The system aims to see the offender achieve a state of regret or remorse for his/her misbehavior and it places emphasis on the rights of victims. Usually the offender and victim are required to confront one another in some way. A desirable outcome of this encounter is to ensure that the victim obtains some compensation or sense of being made “whole” again (O’Connor, 2006). Simply put, the purpose of restorative criminal justice is not to impose judgment or punishment, but to address the needs on all sides, and to work for healing that includes everyone involved (Living Justice Press, 2006).
The process of restorative justice is such that all parties can be winners, for everyone present is involved in finding a resolution to the incident. By collectively identifying and addressing the harms, needs, and obligations resulting from wrongdoing, healing can be created and things can be put right again (Cavanagh, 1998). The process provides an opportunity for offenders to accept responsibility for what they have done and to understand the impact of their behavior on others. This realization often results in sincere feelings of remorse and empathy.
As a result, when offered the chance, many offenders are willing to do whatever they can to repair the harm they have caused. When victims are able to express how they have been affected by what has happened and then see genuine expressions of remorse they are often able to accept and to forgive. This brings about the closure that is required to move on with life (RCMP website, 2006). There are a number of options or strategies within the restorative criminal justice approach, it really depends on the community involved.
Some of the typical programs identified are: victim-offender mediation, conferencing, circles, and in the case of the RCMP, community justice forums (CJF’s). No matter what the strategy, the fundamental questions underlying the process are: 1) Who has been hurt? , 2) What are the needs of victims, offenders, and communities? , and 3)What are the obligations and whose are they? (Bloom, 1999). In order for the process to proceed, the offender must admit responsibility for his/her actions and all parties, victim, offender, and where desired, community or family members must willingly agree to participate.
A trained coordinator or facilitator establishes a safe, controlled environment for the meetings, then sets the process and guides the discussion. It is important that solutions for resolution of the problem come from the participants, not the facilitator. Once an agreement is reached, be it an apology, community service work, counseling, addictions treatment, or compensation for the victim, it is usually recorded, then signed by all parties (RCMP website, 2006). This lends closure to the situation.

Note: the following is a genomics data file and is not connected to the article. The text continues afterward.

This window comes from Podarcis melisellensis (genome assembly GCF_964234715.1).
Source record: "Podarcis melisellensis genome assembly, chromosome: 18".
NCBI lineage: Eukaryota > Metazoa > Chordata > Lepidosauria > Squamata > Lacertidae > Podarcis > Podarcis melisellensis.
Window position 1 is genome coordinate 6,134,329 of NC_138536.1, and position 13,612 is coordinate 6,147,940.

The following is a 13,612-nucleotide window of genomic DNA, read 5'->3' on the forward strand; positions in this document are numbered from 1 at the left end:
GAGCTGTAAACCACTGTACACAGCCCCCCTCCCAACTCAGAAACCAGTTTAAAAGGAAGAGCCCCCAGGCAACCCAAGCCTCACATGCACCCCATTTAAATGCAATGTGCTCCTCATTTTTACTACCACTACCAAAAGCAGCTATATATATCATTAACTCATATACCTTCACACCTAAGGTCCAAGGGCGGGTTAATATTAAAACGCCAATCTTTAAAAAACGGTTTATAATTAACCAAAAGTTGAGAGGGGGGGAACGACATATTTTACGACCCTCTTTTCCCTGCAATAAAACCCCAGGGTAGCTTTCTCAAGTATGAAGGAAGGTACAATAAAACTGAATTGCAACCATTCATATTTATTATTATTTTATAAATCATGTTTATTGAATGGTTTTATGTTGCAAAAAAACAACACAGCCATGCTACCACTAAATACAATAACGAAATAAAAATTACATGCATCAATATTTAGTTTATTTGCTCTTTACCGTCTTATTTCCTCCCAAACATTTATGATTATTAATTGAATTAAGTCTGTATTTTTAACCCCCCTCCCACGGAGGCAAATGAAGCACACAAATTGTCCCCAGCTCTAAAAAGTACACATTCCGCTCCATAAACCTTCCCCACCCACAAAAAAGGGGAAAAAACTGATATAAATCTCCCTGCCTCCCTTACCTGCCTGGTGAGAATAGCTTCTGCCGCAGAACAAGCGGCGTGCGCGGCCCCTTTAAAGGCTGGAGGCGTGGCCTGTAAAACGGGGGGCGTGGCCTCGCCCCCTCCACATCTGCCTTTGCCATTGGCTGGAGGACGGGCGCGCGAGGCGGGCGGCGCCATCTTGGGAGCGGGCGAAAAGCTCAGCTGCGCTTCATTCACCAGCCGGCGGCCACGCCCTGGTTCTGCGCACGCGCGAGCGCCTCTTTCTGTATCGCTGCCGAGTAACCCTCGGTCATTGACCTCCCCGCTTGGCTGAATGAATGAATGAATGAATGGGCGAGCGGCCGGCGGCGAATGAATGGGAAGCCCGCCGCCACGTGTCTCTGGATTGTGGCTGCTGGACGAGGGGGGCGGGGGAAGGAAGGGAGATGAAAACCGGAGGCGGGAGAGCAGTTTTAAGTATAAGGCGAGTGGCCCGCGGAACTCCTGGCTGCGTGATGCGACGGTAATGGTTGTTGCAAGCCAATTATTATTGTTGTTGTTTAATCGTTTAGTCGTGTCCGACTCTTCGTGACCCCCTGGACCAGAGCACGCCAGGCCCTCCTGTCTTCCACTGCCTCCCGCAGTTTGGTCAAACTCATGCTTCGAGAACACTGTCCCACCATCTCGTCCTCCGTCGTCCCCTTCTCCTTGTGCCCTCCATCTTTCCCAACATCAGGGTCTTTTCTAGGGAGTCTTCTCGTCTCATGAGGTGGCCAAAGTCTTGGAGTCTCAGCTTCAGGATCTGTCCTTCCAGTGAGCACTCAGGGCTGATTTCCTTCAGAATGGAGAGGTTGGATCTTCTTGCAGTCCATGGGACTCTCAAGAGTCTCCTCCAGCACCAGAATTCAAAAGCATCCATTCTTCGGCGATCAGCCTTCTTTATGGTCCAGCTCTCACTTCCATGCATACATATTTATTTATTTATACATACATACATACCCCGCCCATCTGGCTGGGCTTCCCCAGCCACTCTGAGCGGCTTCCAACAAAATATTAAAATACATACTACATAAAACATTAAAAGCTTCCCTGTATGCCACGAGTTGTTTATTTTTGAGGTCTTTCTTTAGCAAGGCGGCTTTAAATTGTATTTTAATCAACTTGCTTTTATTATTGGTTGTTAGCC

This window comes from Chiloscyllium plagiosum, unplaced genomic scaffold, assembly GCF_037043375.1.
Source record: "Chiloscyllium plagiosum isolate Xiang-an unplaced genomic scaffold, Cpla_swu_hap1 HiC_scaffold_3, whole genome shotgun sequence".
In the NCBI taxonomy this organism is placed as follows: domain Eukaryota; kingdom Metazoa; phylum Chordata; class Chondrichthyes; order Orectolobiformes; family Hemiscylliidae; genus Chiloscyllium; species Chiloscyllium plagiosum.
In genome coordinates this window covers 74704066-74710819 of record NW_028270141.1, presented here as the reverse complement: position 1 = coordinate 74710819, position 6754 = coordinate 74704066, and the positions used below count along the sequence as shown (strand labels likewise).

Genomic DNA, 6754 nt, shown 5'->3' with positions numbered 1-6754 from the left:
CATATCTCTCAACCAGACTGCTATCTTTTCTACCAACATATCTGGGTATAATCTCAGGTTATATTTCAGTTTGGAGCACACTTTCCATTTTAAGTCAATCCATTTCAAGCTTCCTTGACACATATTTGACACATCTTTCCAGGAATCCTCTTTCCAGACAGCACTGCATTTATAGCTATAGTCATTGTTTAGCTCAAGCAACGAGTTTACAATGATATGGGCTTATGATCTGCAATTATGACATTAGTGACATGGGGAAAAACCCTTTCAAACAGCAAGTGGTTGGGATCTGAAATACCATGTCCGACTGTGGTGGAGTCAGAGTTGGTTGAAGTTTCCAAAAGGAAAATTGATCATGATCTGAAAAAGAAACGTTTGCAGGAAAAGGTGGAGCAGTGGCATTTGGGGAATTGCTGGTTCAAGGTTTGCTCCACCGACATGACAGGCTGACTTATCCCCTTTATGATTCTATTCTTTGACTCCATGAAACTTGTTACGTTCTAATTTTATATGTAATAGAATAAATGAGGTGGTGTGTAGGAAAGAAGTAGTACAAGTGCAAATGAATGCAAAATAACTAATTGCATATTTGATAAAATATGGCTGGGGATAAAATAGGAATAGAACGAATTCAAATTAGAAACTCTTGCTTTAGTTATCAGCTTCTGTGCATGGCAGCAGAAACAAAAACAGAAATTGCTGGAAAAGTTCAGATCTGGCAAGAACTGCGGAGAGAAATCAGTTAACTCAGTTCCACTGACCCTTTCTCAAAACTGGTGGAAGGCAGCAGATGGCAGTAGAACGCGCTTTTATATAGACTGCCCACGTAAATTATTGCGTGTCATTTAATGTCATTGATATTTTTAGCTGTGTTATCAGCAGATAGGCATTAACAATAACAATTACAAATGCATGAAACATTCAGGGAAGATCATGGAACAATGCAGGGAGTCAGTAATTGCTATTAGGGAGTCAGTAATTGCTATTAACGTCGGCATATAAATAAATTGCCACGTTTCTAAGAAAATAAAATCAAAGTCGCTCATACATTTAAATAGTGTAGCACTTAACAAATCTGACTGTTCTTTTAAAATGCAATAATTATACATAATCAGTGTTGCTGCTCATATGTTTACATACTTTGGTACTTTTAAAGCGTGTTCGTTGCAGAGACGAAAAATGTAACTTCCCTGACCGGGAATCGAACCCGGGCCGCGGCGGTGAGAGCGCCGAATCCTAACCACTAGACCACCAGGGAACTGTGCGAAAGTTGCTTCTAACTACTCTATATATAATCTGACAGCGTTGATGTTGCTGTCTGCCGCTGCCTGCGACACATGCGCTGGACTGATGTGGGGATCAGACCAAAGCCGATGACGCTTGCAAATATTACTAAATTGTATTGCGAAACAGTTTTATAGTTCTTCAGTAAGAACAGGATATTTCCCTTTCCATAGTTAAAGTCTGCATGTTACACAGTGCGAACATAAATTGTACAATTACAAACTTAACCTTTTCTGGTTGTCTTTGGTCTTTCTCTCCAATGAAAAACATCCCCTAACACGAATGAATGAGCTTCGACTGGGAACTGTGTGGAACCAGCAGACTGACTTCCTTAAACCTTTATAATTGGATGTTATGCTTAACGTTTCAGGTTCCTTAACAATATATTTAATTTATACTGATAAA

Though obviously not an option for all types of crime, restorative justice is a more cost-effective, immediate type of process than the traditional court system and provides all those involved the opportunity to be heard and to have a say in the outcome. Conclusion As traditional, retributive ways of responding to wrongdoing and conflict prove less effective, our society is challenged to reassess and restructure the present Canadian criminal justice system. A system which incorporates both retributive and restorative justice concepts may be an alternative which supports personal, community, and system needs.
We need to rethink what justice is all about. Does the present system produce justice, does it address the needs of all involved, and does it address the underlying causes of crime? Obviously flaws exist. With a purely retributive system there is a dangerous tendency in the criminal code to focus on revenge rather than on the individuals involved. It is not surprising that revenge seldom brings the relief that victims seek – there is little room for apology or forgiveness.
A restorative approach not only addresses issues of social justice but also incorporates conflict resolution, rehabilitation, and cooperation between individuals. It holds offenders accountable for their actions while at the same time giving victims a greater voice. There is no doubt that restorative justice practices require patience, knowledge, and experience, but with them hurts can be healed. Crime is not excusable, but only by modifying the present criminal justice system can we hope to develop effective, fair, and human responses to it.
Although retributive and restorative justice philosophies differ greatly from each other, there is a place for both in our society. The traditional system must be retained for serious criminal cases, where the punishments of the “code” must be endorsed with up-most severity, but there are many situations of a lesser severity where conflict could be resolved in a restorative manner. A community and criminal justice partnership would provide a positive alternative to the formal justice system which exists in Canada today.